The editor of a Christian periodical asked for comments on a question relating to God’s dealings with the nations in the Old Testament. The following seeks to answer that.

In the Old Testament, and in Revelation from chapter 4 to the end, we are given an insight into God’s direct governmental dealings with the earth. In this Christian period, God does not seem to interfere directly, although he never relinquishes his overall control. Let me explain. For its treatment of the Jews, Germany has not been obliterated – yet; for their “liquidation” of 600,000 Serbs, the Croatians (prompted by the Vatican) have not been destroyed; nor has Spain for the Inquisition, nor France for the massacre, on St. Bartholomew’s Day and subsequently, of 70,000 Heugenot Christians. Judgment is held back for now.

It stands to reason that if a people have an earthly inheritance, then it must involve the destruction of all enemies. Christians have a heavenly calling (“Holy brethren, partakers of the heavenly calling” Hebrews 3:1) so we pray for our enemies rather than destroy them. To understand scripture we must remember that although God has not changed, his ways with men on earth have been marked by successive unfoldings of himself and his attributes. Abraham was a pilgrim, so God made himself known to him as the Almighty God, the one who protects and is sufficient. To Moses and Israel he declared himself as Jehovah, the “I AM”, the self existent One, “the Same”. To us he is revealed in the Father, Son and Holy Spirit. God has displayed good things – such as the law and the Levitical system – but he has a right to bring out better things – as he has in our period, “God’s dispensation which is in faith”, see 1 Tim.1:4. Now he is now known in grace; love has been fully displayed at the cross of Christ.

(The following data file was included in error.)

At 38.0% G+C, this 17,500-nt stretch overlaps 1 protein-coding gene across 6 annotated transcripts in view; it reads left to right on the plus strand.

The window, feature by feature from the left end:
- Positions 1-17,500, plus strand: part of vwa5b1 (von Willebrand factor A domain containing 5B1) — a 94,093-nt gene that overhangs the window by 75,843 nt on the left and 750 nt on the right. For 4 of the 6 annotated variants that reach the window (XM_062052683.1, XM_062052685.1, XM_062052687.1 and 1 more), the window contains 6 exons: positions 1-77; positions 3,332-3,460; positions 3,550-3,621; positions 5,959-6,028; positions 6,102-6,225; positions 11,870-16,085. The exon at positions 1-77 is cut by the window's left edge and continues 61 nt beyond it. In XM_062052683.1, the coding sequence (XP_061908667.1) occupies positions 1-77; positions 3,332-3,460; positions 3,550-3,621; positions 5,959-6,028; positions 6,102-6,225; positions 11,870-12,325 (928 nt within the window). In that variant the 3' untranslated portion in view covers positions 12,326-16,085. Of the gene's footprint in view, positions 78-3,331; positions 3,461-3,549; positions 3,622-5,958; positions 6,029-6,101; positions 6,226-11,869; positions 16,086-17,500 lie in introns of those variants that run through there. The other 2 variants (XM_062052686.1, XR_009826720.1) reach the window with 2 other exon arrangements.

When God called Abraham, he told him that his seed would inherit Canaan after being oppressed [in Egypt] and would enter their inheritance after more than 400 years. Then comes a principle of profound significance – Genesis 15:16, “for the iniquity of the Amorites is not yet full”. God does not execute judgment until evil is fully developed.* Hence Israel was later told to destroy the inhabitants of the land - Israel blessed and God’s judgment of the wicked.
* [The great tribulation will commence when the man of sin stands in the temple in Jerusalem and declares that he is God - full blown apostacy.]

God’s witness in Israel was known to the nations.
When Israel made the exodus from Egypt, there was an abundant testimony to the fact that God was with them. The Red Sea did not just part in silence. The physical happenings in the heavens and on the earth were stupendous. Read the section Psalm 77:14-20. Verse 14: “Thou art the God that doeth wonders; thou hast declared thy strength among the peoples”. Then in verse 18, “lightnings lit up the world; the earth was troubled and it quaked”. This was no local storm. Psalm 46:6 : “The nations raged, the kingdoms were moved; he uttered his voice, the earth melted”. Again in Psalm 97 we get further evidences of the scale and grandeur of the exodus. To quote a portion – in verse 4: “His lightnings lightened the world: the earth saw and trembled”, and verse 6: “The heavens declared his righteousness, and all the peoples saw his glory”. Now let us confirm that the nations did get the message of God’s delivering power. According to Rahab, the people of the city of Jericho were fully aware. In Joshua 2:8-11 she told the two men sent by Joshua: “I know that Jehovah has given you the land, and that the dread of you has fallen on us, and that all the inhabitants of the land faint because of you”. Rahab reached the conclusion that “Jehovah your God, he is God in the heavens above and on the earth beneath” so she hid the two Israelites in her house. Later when the walls and city of Jericho were destroyed, she and all in her house were saved due to her faith. She then “dwelt in the midst of Israel” and became part of the royal lineage, leading to David and on to Christ – see Matthew 1.